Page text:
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We have created a monster...

The excellent Schools Week has published a couple of articles this week which should give everyone pause for thought, but, with reflection, are obvious consequences of our current education system:

Both these issues are more pronounced in mainstream secondary schools.

Our system is driven by pupil progress unadjusted for any form of individual context. The accountability systems are incredibly high stakes for schools, leaders and teachers. So the incentive is to avoid admitting children who will perform less well in public examinations. Students with special educational needs, unsurprisingly, do significantly less well than their peers at GCSE. Likewise the system creates an incentive to move disadvantaged, unfocused or poorly behaving students out of your school, whether by exclusion or managed move. Students who are not focused on their learning, for whatever reason, will do less well. Disadvantaged students, in general, perform less well at GCSE. It is no surprise that the Education Policy Institute research into managed moves found that poorer pupils were more likely to be involved.

There are a whole range of other behaviours that are commonplace in schools which actively harm our most vulnerable children, but which are incentivised by our education system. Here are just a couple of examples:

  • Students with additional needs are permanently excluded from a mainstream secondary school mainly because the school does not make provision for their needs. They go to alternative provision, where their additional needs are supported and they get an EHCP (Education Health and Care Plan). They name another secondary school on their plan and return to mainstream provision, but the original school has avoided making provision for them. At my last school I received 3 students in that way within a 12 month period - highly detrimental to the results of the receiving school and positive for the results of the school who "got rid" of the students in the first place;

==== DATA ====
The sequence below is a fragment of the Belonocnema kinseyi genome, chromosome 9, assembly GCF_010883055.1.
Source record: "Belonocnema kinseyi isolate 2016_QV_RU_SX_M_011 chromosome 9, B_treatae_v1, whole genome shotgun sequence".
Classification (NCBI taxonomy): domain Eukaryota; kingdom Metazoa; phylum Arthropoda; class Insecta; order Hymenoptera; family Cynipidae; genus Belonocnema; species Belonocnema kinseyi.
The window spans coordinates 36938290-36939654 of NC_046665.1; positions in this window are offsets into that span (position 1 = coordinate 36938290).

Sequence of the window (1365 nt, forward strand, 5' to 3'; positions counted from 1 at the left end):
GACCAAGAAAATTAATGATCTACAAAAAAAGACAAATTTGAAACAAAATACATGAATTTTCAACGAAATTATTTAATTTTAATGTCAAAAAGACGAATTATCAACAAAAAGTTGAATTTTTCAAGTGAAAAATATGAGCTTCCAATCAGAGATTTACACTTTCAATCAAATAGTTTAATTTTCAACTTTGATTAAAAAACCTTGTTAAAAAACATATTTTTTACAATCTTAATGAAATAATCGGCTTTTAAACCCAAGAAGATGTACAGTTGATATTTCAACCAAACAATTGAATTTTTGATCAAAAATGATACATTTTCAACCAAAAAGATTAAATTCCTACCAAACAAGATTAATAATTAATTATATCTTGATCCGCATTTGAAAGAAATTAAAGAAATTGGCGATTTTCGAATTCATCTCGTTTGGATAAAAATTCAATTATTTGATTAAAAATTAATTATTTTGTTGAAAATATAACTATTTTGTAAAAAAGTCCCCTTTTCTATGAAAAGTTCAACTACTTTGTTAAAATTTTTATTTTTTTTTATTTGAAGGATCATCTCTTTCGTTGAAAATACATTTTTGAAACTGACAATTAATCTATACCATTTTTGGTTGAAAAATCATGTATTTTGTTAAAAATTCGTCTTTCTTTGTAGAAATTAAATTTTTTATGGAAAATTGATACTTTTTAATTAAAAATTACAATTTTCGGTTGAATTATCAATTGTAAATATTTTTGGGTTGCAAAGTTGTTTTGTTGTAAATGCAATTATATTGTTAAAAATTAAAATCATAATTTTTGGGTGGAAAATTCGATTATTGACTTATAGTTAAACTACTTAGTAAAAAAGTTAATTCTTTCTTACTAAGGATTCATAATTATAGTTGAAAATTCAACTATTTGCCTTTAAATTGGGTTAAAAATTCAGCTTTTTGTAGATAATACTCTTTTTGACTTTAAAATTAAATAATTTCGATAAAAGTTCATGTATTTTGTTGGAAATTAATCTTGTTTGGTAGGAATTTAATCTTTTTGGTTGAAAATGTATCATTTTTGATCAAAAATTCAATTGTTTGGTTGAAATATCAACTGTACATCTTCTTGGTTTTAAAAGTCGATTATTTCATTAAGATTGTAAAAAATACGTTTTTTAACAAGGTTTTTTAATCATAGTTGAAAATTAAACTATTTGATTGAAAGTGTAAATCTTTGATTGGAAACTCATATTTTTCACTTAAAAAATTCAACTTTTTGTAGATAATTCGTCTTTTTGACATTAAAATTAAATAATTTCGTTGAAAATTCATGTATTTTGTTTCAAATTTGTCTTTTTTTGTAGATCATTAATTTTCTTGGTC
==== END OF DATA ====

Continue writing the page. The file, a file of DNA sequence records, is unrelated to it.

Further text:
• As parents and carers select a secondary school some schools make sure that they encourage challenging or needy students and families to look elsewhere - "School X is much better able to meet his/her needs", "I am not sure that you will get a place here...", "We have very high standards, I am not sure how well he/she will fit in....", "We wouldn't make any allowances for ....., I am not sure how we will meet his/her needs...", "There is no point starting to plan for his/her transition - they probably won't get a place here - we are very oversubscribed....".

By creating incentives for raw measures of progress, and stigmatising those schools who don't live up to those expectations we have created a monster that actively harms those students for whom we have the greatest duty of care.

We have to rethink how we judge the quality of schools and rebalance it in favour of those who serve the most disadvantaged children and communities - those for whom education can make the biggest difference in their life chances.

As long as we retain the current system where the incentive is to avoid educating those students who most need us, and where the pressure on schools and schools staff are so great, we will continue to feed the monster that we have inadvertently created.

James Harris

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